After eight years of winning silver medals at the British Transplant Games, and having to be content with second best, Clovenfords granny Hilde Paxton has finally struck gold.
The 69-year-old had a liver transplant nine years ago and turned to archery among a series of therapeutic sports and pursuits designed to help her recovery.
Hilde has competed at the British Transplant Games since 2011 and built up a formidably consistent record, despite never quite landing the big prize.
But that all changed last week at Newport in Wales, where her overall points tally was enough to secure first place, despite soaring record temperatures.
“I was quite chuffed with it,” she said. “It was fair and square. I had really waned with the weather but it probably affected everyone else.”
Hilde said she never had time to join an archery club but would maybe consider doing so now and explore the intermediate and experienced levels of the sport, as well as a possible return to another of her favourite sports, lawn bowls.
In previous years, Hilde was very fond of long-distance walking and took part in South Africa, Peru, France and the UK, including the Southern Uplands Walk. She also worked as a police officer for 15 years.
However, as we reported last week, she fell ill soon after her 60th birthday and the birth of the first grandchild for her and husband Jim.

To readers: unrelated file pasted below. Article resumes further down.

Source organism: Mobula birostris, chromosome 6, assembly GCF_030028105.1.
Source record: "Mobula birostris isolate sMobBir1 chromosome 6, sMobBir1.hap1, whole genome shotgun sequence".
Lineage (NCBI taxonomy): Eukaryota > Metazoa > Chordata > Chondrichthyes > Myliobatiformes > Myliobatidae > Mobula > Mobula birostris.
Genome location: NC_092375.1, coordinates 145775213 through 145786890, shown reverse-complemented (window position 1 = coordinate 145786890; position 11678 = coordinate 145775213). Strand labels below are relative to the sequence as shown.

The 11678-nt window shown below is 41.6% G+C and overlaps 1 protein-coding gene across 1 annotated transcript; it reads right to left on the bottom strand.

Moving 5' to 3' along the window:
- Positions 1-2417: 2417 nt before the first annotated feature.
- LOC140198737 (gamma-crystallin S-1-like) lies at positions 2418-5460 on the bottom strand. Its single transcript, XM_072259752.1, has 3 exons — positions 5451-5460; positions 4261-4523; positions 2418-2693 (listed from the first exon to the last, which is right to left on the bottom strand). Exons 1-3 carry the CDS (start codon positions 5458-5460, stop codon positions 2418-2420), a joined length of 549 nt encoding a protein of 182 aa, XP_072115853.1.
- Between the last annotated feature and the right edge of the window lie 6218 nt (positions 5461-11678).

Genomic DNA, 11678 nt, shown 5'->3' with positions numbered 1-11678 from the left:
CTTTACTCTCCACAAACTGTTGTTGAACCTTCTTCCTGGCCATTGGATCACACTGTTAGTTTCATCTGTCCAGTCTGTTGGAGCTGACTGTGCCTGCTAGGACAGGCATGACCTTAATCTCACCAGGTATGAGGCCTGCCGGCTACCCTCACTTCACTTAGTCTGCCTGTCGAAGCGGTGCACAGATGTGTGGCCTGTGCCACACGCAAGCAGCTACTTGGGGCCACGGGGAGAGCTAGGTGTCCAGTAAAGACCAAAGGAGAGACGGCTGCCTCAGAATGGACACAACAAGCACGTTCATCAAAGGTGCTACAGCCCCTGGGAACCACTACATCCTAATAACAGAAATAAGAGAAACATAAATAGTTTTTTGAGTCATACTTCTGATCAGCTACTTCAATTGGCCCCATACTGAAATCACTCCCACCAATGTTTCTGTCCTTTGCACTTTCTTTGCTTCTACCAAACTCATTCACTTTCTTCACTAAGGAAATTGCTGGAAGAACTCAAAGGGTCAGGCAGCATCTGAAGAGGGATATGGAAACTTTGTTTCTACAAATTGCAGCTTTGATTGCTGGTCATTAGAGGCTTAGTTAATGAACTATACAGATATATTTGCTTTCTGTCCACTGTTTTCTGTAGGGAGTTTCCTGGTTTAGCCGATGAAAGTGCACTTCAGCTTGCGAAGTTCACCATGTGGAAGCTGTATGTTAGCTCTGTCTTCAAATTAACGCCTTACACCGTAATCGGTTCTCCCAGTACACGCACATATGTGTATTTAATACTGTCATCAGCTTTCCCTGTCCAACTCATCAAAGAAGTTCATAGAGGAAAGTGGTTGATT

She was later diagnosed with jaundice and had a shock to her liver, eventually becoming fully unconscious while awaiting a transplant.
However, a match for her kidney was found a week later and Hilde’s life was transformed forever, following a successful full liver transplant.
Organ donation and the ‘gift of life’ have since seen her welcome three further grandchildren into the world and complete a full recovery, becoming active once again.
It was only a year between her transplant and Hilde’s first British Transplant Games, at Belfast in 2011.
Lots of people take part in games when recuperating from transplants, said Hilde, as it was so therapeutic and gave them a focus.
The benefit of organ donation and ‘the gift of life’ – which she now enjoyed so much – was symbolised by the 1000 athletes and 1500 other people at Newport for the UK Transplant Games.
“From the smallest children to folk in their 70s, it is such an inspiration to see the effort they have to put in,” added Hilde.
Many had walking frames or wheelchairs but were tackling physical challenges, having previously been “at death’s door”.
Donor families were also there to see how their sad loss had enriched someone else’s life. “It’s the donors that make the difference,” added Hilde.
A part-time time tourism steward with Historic Scotland at Melrose Abbey, Hilde hopes to stage a fashion show in Galashiels in November to raise funds for the transplant team in Edinburgh and south east Scotland.
Understandably, she’s looking to take part in the next British Transplant Games and hopefully retain her gold medal placing, at Coventry in 2020.
The Games are organised on behalf of Transplant Sport, a charity which raises awareness of the need for and the benefits of organ donation.